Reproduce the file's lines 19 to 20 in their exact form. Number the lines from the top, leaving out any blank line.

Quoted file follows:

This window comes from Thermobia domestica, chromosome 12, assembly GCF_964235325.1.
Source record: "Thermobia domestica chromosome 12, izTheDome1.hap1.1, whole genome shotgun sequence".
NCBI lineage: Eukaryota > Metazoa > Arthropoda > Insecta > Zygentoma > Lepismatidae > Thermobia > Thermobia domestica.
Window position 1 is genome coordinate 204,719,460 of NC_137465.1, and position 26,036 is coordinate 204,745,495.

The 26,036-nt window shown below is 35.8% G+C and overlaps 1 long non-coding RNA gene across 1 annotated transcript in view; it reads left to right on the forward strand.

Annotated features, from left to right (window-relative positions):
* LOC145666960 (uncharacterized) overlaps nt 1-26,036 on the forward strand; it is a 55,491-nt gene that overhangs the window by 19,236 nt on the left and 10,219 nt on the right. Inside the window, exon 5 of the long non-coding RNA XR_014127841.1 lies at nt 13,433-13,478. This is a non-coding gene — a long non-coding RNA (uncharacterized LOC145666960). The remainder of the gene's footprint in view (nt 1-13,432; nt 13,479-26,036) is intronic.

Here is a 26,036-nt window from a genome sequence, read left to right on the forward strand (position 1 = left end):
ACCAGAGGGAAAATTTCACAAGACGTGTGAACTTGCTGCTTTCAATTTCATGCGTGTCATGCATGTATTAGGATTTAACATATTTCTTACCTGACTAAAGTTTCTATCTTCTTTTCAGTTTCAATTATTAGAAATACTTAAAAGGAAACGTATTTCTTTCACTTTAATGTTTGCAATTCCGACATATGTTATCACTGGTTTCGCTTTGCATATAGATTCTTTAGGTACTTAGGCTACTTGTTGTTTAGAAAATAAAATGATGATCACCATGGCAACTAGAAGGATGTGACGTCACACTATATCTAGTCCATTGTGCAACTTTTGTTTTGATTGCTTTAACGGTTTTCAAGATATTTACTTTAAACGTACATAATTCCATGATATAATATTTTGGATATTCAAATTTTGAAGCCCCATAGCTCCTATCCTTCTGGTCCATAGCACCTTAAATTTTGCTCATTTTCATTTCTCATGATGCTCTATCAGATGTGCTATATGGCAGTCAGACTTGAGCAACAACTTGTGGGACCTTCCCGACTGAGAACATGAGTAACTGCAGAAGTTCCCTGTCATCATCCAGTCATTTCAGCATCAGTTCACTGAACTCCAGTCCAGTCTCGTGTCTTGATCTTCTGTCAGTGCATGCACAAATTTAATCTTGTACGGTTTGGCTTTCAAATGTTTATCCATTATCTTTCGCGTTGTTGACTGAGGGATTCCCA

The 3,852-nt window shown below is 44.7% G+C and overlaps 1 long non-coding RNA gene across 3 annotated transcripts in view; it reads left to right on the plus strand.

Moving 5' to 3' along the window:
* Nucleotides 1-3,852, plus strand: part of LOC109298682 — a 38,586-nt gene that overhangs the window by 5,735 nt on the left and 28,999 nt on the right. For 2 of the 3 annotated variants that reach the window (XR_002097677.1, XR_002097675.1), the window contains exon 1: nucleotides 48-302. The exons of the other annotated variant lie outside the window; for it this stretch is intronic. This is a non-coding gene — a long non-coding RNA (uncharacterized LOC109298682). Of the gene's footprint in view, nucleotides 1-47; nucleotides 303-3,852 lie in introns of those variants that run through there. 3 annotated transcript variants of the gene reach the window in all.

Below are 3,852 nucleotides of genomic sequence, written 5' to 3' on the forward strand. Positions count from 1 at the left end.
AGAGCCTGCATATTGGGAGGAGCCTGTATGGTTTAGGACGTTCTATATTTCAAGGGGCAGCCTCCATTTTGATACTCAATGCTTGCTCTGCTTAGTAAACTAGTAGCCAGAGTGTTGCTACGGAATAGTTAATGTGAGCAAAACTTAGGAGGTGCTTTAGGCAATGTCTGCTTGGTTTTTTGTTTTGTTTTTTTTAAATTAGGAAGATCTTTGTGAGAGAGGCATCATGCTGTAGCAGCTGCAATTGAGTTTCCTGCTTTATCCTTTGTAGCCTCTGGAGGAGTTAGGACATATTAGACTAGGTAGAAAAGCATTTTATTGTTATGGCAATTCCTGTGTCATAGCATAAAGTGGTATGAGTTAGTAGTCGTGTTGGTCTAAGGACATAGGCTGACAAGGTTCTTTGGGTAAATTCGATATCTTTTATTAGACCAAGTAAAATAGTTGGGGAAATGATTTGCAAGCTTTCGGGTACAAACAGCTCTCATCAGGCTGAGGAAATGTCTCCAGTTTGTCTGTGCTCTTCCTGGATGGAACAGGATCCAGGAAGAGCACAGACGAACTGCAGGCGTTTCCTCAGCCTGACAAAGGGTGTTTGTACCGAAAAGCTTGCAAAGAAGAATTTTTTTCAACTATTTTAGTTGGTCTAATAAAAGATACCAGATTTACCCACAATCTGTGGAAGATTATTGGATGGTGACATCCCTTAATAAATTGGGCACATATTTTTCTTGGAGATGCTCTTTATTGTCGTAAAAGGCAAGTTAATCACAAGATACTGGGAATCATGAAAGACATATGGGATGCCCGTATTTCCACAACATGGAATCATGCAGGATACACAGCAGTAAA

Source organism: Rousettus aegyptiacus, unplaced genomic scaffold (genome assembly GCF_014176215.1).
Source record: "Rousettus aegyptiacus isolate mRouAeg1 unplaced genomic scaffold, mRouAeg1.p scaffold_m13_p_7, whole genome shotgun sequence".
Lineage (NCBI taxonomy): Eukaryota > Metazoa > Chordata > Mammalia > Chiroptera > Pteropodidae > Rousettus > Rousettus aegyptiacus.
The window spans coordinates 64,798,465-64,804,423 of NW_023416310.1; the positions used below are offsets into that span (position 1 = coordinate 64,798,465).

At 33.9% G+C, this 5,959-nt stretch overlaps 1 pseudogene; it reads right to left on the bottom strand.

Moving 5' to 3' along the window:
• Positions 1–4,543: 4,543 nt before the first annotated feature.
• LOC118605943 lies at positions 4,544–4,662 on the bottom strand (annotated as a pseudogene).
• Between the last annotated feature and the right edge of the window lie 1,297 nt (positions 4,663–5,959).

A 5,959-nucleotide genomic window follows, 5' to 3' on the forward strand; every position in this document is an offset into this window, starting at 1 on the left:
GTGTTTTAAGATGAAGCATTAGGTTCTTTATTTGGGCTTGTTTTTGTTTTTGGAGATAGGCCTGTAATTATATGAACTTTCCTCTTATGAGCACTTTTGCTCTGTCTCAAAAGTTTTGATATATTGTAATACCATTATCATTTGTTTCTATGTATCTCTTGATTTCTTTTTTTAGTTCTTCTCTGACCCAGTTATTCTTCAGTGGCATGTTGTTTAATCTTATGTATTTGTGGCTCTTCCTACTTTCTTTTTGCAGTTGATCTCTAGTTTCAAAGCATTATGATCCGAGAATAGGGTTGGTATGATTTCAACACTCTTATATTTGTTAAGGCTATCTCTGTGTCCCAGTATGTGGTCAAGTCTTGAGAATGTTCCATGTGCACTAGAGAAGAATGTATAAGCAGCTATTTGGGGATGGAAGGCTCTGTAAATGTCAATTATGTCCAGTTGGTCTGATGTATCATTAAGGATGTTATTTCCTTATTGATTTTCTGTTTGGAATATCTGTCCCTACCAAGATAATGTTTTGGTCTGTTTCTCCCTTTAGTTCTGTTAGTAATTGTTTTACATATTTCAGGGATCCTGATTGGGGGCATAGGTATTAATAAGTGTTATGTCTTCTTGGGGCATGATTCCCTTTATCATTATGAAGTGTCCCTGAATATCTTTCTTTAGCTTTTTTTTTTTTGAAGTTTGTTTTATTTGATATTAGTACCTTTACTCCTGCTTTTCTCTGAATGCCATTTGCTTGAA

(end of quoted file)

At 33.9% G+C, this 5,959-nt stretch overlaps 1 pseudogene; it reads right to left on the bottom strand.

Moving 5' to 3' along the window: